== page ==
WWII vet an example of duty and service will turn 102 on Thursday

Joseph Garcia the father of five children lives in Cache Valley Assisted Living and Memory Care. He will turn 102 years-old on Thursday. He relaxes in his chair Monday Feb. 22, 2021.

PROVIDENCE – Joseph Garcia turns 102 on February 25. The WWII veteran has his own room at the Cache Valley Assisted Living and Memory Care in Providence. Although a celebration is warranted, COVID necessitates a milder approach.

Joe Garcia stand in front of the World War II memorial in Washington, DC, in 2005. It was his first visit to DC. During the visit, he also met with Senator Hatch who thanked him for his service.

Garcia’s hearing is gone so he answers questions when they are written on a whiteboard with an erasable marker. The Veterans Administration said his hearing was compromised due to being a machine gun operator for 18 months during WWII.

The centenarian was born in Kansas City in 1919 and has lived though some of the toughest times in our nation’s history. As a baby of a single mother that was abandoned by her husband, they boarded a train right after WWI and headed for California

“They lived in railroad yard in Kansas City. Garcia’s mother Aurora had come up from Mexico and lived in a railroad yard,” said his grandson Frank Montoya. “He was still a baby when they took the train to Bakersfield California.”

“In Bakersfield, my grandmother met guy who owned a dry-cleaning business. After they married they moved to Fresno California,” he said. “When my grandfather was 16 years old his mother Aurora died of scarlet fever leaving him alone with his stepfather and his kids.”

At 17 years old Garcia was turned loose to make his way in the world.

A 1940 photograph of Joseph Garcia and Katherine Garcia (née Lujan). They were married 64 years until her passing.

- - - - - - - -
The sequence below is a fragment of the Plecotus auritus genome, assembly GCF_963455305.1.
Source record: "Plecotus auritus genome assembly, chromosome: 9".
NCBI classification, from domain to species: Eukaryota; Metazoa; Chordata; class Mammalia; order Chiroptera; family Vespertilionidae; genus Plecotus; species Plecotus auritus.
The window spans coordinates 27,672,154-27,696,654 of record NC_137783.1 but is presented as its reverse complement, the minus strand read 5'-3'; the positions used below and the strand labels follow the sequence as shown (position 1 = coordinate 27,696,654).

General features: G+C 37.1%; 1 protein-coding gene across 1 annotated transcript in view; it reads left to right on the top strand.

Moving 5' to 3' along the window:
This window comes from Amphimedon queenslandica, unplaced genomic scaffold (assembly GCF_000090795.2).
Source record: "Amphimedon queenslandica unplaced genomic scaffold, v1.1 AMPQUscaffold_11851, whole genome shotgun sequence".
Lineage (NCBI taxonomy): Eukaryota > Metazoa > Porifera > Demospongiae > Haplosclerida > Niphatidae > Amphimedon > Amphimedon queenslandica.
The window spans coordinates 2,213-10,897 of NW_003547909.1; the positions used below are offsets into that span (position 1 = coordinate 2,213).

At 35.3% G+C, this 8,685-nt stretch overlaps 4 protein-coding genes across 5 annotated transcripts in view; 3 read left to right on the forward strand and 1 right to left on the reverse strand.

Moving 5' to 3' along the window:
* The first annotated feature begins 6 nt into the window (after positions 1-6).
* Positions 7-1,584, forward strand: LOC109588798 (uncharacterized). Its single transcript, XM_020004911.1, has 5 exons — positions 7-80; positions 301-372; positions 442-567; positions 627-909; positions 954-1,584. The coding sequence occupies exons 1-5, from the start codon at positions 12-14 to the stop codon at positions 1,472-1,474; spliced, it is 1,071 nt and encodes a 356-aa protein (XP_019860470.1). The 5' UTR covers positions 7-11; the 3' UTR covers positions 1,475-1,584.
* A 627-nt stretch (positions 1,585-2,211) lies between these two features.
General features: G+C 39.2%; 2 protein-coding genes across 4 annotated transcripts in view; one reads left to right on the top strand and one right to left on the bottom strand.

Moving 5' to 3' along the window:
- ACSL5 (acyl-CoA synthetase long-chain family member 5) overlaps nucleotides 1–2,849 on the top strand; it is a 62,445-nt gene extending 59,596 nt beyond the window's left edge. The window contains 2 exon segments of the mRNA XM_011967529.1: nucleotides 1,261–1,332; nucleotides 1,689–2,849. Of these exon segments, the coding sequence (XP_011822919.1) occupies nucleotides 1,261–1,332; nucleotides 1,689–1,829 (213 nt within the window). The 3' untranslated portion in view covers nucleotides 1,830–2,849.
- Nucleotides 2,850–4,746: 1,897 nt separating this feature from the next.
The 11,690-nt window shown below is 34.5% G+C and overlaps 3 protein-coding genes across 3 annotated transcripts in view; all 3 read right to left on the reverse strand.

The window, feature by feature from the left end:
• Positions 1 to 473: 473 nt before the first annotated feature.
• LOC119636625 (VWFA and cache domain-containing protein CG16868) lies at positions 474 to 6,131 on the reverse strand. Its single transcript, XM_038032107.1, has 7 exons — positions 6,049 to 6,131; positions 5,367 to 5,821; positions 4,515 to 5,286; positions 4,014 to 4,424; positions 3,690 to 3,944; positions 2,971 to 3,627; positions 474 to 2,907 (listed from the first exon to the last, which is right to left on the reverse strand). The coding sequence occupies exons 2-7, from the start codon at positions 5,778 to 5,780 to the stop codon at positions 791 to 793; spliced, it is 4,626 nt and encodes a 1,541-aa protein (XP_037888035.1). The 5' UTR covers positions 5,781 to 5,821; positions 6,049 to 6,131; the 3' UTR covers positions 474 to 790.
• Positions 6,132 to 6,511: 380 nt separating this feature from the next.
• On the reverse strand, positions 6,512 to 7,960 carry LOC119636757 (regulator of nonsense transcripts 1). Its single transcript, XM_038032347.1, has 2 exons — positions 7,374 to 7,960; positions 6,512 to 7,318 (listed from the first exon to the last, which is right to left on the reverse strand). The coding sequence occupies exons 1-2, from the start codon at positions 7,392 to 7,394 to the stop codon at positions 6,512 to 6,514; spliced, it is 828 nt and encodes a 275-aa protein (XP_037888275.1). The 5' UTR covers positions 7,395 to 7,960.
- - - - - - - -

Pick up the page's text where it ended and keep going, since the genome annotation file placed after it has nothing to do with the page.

“He worked in farms as a mule skinner, he managed the mules for a farmer. He also worked at a foundry machining parts for ships,” Montoya said.  “He was considered an essential worker, so he didn’t have to serve in the war.”

In 1944, he enlisted in the 41st Infantry Division.

Garcia joined the army and after basic training he was shipped to New Guinee, then to the Philippines as machine gunner, leaving his wife alone with their two children.

He felt like he had to help the war effort.

My grandfather was a liaison for the Army in the Philippines because both he and some of the Filipinos spoke Spanish,” he said. “He could also get intel from the locals to know where the Japanese soldiers were,” Montoya said. “He became popular over there because he could communicate in Spanish to the native Filipinos.”

His language skills helped many of the troops get home cooked meals while they were stationed there.

Montoya said he tells the story of his grandfather following another soldier up a hill on a dead run with bullets hitting the ground all around him.

“A man in a Piper Cub airplane flew over yelling at him to get down from the hill. There was a large number of Japanese soldiers on the other side of the hill,” the grandson said. “The pilot was wearing a red baseball cap and yelling and waving over the noise of the airplane.”